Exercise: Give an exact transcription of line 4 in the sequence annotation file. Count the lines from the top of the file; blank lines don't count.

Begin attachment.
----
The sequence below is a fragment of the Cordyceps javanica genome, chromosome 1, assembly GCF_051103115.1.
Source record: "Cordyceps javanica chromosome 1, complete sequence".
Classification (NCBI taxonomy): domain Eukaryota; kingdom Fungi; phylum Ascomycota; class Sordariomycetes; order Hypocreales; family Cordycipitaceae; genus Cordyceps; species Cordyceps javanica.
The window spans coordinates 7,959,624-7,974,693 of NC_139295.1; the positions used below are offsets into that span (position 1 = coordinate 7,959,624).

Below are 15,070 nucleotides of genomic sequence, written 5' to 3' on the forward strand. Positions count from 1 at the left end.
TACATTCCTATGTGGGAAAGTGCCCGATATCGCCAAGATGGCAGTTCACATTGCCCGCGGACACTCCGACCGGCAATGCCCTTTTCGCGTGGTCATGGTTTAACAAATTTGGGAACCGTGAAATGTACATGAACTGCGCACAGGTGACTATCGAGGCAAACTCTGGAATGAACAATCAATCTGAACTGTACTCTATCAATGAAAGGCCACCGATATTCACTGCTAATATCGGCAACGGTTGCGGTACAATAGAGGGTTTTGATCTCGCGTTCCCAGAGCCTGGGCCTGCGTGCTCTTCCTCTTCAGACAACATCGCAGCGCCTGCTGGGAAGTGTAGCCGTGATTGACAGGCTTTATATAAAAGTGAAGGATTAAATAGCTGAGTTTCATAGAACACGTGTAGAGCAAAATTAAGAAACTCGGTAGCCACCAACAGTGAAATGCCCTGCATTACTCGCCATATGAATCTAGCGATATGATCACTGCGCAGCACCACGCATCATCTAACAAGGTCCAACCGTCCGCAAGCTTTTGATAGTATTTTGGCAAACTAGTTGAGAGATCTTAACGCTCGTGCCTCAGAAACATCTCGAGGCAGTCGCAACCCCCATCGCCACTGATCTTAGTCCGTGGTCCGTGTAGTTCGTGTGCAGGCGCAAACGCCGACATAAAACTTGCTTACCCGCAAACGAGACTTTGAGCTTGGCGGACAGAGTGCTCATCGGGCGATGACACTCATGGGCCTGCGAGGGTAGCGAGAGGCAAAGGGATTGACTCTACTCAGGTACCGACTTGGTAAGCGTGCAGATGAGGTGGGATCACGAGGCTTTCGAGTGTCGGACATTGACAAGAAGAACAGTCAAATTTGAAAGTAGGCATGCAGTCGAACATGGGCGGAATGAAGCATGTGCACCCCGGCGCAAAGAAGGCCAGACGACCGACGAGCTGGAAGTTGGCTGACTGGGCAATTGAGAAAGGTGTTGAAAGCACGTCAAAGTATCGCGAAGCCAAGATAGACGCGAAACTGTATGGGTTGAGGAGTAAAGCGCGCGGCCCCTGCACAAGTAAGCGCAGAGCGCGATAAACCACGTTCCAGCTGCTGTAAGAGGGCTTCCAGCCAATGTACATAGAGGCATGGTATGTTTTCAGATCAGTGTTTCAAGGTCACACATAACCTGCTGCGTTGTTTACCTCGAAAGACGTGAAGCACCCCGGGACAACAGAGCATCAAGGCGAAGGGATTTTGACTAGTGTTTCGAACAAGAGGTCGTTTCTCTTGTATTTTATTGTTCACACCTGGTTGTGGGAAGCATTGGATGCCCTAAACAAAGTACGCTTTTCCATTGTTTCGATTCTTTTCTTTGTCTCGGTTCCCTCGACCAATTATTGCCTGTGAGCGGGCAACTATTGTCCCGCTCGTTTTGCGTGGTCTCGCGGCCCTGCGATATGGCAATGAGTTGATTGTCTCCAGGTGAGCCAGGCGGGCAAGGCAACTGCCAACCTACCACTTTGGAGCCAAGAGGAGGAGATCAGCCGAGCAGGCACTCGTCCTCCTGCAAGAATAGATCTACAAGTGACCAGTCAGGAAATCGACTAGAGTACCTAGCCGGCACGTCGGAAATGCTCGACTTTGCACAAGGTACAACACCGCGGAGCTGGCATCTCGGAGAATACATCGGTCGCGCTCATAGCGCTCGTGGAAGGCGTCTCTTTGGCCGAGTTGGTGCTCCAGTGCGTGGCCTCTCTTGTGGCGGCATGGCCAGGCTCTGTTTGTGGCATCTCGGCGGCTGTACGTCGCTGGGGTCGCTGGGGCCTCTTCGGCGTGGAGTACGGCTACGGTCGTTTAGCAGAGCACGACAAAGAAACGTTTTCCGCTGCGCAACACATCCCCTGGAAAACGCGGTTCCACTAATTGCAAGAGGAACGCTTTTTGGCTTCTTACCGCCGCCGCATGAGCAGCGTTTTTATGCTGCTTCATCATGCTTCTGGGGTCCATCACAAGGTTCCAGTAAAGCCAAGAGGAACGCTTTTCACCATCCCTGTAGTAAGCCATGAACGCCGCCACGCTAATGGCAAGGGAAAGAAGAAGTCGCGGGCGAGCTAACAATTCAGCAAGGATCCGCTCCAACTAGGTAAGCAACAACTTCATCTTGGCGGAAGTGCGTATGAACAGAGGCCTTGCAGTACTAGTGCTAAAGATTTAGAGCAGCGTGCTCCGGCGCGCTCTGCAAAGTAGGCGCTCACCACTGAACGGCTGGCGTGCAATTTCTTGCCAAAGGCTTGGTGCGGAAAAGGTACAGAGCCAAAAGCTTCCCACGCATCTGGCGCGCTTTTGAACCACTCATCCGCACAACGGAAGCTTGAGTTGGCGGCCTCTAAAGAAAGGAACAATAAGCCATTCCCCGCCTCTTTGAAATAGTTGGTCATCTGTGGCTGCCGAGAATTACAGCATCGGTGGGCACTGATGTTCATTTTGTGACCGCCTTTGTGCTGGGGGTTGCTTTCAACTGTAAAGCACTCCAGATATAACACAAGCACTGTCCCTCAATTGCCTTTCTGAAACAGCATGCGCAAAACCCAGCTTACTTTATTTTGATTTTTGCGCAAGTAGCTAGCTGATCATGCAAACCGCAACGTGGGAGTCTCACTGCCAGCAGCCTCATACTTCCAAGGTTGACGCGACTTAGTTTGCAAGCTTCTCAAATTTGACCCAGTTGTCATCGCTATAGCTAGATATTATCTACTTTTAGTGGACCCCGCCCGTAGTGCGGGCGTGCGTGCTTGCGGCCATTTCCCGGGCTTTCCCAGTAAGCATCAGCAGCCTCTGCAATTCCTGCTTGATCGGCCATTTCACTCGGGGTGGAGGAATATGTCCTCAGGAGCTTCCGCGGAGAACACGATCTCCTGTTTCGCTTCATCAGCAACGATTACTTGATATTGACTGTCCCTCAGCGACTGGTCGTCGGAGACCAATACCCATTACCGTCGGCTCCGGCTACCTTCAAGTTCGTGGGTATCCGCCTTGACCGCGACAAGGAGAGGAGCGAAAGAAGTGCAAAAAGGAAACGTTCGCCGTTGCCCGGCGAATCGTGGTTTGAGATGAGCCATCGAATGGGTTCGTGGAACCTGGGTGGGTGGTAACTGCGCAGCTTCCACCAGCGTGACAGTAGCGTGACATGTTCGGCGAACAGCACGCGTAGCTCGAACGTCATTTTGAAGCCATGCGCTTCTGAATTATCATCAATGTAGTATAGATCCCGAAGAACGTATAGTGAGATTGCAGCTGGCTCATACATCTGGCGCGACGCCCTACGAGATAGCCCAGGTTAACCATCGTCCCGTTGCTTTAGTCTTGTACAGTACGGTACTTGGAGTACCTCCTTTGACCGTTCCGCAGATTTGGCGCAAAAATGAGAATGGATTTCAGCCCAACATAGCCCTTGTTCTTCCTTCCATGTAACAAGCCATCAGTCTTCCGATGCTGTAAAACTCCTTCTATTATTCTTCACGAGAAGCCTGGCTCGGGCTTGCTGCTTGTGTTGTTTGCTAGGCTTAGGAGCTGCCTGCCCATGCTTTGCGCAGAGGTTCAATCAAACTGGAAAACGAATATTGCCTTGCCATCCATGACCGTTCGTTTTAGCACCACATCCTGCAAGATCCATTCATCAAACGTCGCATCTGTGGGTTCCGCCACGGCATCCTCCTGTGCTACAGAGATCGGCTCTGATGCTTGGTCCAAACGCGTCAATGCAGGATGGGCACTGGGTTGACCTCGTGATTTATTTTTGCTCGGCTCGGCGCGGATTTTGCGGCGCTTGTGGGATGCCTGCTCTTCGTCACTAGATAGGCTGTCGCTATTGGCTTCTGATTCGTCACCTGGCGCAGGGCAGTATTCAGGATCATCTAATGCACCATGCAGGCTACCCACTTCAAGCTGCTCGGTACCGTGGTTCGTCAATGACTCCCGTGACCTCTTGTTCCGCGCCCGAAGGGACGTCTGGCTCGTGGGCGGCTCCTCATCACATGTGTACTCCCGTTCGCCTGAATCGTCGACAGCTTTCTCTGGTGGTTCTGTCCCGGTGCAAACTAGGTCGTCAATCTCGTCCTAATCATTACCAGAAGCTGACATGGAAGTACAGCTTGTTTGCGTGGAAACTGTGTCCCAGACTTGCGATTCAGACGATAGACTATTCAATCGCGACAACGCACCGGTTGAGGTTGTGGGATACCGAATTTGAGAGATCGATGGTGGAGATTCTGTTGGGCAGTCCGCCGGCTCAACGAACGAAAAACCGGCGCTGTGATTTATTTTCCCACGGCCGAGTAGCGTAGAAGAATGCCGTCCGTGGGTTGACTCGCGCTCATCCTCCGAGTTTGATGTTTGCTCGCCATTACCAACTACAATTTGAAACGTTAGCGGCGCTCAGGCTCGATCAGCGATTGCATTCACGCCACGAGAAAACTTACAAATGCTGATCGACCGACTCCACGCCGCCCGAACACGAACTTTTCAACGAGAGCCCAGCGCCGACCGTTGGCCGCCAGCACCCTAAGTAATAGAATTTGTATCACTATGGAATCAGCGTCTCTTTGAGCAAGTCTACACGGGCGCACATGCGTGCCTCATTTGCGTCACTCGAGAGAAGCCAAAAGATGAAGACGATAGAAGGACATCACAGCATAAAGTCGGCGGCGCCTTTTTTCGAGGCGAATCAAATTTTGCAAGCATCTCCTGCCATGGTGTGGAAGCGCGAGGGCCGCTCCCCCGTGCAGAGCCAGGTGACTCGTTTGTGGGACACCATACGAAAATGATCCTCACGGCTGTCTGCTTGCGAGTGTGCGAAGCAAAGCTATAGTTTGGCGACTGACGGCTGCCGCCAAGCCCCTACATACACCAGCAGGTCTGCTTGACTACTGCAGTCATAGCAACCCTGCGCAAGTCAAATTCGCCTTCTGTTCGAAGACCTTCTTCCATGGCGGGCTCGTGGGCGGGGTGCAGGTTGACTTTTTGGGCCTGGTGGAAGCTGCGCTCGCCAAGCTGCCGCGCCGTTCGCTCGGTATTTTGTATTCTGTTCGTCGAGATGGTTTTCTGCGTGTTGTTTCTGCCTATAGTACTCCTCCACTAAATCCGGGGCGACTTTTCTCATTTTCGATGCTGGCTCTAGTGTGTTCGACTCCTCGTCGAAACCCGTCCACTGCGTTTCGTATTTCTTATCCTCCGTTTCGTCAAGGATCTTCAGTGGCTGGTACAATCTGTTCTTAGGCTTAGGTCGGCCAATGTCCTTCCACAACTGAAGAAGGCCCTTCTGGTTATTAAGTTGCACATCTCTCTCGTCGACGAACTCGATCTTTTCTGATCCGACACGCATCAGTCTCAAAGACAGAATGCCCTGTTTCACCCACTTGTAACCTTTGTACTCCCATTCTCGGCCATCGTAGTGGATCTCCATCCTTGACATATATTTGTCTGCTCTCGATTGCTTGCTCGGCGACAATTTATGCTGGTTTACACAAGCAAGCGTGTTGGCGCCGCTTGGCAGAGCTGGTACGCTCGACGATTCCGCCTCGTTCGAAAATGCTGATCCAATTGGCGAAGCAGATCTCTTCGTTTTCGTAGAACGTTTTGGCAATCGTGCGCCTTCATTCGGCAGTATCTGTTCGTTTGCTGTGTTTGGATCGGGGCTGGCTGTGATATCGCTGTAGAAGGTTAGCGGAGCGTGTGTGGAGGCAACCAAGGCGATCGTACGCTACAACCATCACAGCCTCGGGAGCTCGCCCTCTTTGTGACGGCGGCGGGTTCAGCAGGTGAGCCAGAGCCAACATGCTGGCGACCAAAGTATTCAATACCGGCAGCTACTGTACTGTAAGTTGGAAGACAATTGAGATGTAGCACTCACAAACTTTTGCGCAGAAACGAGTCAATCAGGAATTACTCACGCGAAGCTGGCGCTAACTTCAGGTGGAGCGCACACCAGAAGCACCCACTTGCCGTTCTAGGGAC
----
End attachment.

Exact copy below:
The window spans coordinates 7,959,624-7,974,693 of NC_139295.1; the positions used below are offsets into that span (position 1 = coordinate 7,959,624).